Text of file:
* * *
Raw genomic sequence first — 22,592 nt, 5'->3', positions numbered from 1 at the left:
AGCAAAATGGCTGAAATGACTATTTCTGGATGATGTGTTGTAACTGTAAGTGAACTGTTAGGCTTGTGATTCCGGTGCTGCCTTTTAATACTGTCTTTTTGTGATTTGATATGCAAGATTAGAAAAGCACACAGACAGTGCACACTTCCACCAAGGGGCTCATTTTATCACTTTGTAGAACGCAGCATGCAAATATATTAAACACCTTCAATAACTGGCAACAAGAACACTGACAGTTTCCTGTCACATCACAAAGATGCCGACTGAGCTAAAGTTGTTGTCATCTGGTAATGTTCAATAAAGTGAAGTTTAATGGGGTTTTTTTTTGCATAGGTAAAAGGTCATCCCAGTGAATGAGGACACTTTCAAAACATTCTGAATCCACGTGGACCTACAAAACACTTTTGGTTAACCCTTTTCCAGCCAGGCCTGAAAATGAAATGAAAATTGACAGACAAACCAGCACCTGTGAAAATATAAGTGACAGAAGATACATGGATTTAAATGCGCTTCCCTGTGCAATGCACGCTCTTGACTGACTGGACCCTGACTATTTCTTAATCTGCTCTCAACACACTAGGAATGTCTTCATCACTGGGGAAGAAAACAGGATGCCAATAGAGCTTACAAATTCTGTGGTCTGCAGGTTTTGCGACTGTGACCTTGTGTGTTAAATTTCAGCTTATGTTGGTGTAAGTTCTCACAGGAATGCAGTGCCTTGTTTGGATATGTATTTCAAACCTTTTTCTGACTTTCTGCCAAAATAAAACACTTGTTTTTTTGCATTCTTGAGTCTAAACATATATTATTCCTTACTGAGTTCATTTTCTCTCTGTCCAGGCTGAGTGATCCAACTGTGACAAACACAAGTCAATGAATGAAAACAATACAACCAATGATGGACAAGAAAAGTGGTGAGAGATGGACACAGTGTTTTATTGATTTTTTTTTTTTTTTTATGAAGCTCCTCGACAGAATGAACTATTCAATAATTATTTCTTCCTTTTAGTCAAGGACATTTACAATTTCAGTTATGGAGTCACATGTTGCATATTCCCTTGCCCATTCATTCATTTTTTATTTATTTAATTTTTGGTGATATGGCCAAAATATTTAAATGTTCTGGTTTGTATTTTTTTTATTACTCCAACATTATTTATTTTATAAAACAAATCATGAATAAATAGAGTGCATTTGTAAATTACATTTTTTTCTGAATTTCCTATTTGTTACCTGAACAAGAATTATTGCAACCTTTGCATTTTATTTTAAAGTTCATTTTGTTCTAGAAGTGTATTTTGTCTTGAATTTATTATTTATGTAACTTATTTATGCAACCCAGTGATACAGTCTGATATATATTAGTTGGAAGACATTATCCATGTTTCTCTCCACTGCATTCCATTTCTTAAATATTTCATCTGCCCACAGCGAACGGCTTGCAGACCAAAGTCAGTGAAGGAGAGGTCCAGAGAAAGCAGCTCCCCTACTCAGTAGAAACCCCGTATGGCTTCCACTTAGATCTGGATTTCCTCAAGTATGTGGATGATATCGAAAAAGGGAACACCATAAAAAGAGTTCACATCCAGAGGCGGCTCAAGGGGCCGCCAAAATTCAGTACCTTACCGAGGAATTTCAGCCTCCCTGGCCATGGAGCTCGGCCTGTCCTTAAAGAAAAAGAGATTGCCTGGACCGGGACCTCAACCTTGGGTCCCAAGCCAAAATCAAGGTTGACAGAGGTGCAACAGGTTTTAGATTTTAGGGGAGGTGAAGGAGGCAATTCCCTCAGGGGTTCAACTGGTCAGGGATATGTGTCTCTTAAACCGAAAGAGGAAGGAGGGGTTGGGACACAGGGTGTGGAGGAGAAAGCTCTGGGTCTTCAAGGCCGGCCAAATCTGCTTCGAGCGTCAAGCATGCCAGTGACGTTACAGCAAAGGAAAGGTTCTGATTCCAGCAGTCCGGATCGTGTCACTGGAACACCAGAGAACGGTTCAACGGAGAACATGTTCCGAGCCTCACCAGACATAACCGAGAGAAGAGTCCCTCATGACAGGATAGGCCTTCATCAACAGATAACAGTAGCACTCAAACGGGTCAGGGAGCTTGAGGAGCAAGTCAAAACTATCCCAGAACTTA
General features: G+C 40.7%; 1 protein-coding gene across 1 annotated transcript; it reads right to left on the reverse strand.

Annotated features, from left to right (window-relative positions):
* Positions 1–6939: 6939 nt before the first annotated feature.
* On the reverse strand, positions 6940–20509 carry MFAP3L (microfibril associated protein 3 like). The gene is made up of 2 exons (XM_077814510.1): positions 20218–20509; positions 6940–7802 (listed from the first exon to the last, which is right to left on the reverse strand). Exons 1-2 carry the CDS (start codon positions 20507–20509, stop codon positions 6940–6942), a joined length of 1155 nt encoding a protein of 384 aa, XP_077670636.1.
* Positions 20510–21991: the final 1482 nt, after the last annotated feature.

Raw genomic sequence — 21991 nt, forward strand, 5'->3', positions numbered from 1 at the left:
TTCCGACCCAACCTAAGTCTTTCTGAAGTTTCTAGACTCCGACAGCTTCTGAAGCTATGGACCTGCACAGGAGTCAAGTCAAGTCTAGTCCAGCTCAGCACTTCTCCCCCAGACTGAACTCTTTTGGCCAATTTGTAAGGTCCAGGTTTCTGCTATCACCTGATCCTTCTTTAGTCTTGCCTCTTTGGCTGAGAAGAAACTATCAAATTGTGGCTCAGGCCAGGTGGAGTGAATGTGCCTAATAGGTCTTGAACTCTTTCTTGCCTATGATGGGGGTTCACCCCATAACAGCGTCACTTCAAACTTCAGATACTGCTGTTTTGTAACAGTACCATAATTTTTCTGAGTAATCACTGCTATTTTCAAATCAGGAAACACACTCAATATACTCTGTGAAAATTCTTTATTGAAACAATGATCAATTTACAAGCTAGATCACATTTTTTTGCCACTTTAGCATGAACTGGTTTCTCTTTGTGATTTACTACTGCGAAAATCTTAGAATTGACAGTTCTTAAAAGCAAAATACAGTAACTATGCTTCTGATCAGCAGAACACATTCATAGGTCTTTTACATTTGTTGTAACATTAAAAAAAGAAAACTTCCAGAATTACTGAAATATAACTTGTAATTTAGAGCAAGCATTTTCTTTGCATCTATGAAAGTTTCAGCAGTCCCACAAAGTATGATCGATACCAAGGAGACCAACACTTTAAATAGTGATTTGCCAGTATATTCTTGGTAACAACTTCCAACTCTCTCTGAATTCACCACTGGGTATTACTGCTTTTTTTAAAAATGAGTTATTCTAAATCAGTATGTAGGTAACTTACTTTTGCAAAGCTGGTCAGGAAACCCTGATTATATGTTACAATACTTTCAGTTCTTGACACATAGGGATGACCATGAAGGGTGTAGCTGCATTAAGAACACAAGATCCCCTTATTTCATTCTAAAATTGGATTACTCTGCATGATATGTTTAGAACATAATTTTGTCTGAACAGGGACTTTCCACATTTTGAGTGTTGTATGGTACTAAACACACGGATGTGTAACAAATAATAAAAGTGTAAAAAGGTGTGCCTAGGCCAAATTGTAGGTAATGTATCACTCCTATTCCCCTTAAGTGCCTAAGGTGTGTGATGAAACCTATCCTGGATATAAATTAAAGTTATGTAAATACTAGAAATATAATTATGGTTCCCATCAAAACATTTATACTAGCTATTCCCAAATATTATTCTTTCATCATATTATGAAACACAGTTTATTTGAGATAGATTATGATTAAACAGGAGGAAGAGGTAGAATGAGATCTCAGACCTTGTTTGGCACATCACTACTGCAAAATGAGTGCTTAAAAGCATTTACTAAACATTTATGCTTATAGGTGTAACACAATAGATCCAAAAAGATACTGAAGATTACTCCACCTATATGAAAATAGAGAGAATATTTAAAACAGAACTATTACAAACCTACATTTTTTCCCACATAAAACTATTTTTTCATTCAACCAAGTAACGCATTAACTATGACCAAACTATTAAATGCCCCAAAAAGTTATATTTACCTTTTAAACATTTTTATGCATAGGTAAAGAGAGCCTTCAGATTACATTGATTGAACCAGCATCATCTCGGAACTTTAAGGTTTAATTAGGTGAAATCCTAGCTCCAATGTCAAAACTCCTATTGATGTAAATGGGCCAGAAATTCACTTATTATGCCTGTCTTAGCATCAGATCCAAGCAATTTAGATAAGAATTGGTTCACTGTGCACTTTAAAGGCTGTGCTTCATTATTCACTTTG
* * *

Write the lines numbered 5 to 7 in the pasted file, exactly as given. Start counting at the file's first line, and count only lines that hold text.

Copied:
* Positions 1–6939: 6939 nt before the first annotated feature.
* On the reverse strand, positions 6940–20509 carry MFAP3L (microfibril associated protein 3 like). The gene is made up of 2 exons (XM_077814510.1): positions 20218–20509; positions 6940–7802 (listed from the first exon to the last, which is right to left on the reverse strand). Exons 1-2 carry the CDS (start codon positions 20507–20509, stop codon positions 6940–6942), a joined length of 1155 nt encoding a protein of 384 aa, XP_077670636.1.
* Positions 20510–21991: the final 1482 nt, after the last annotated feature.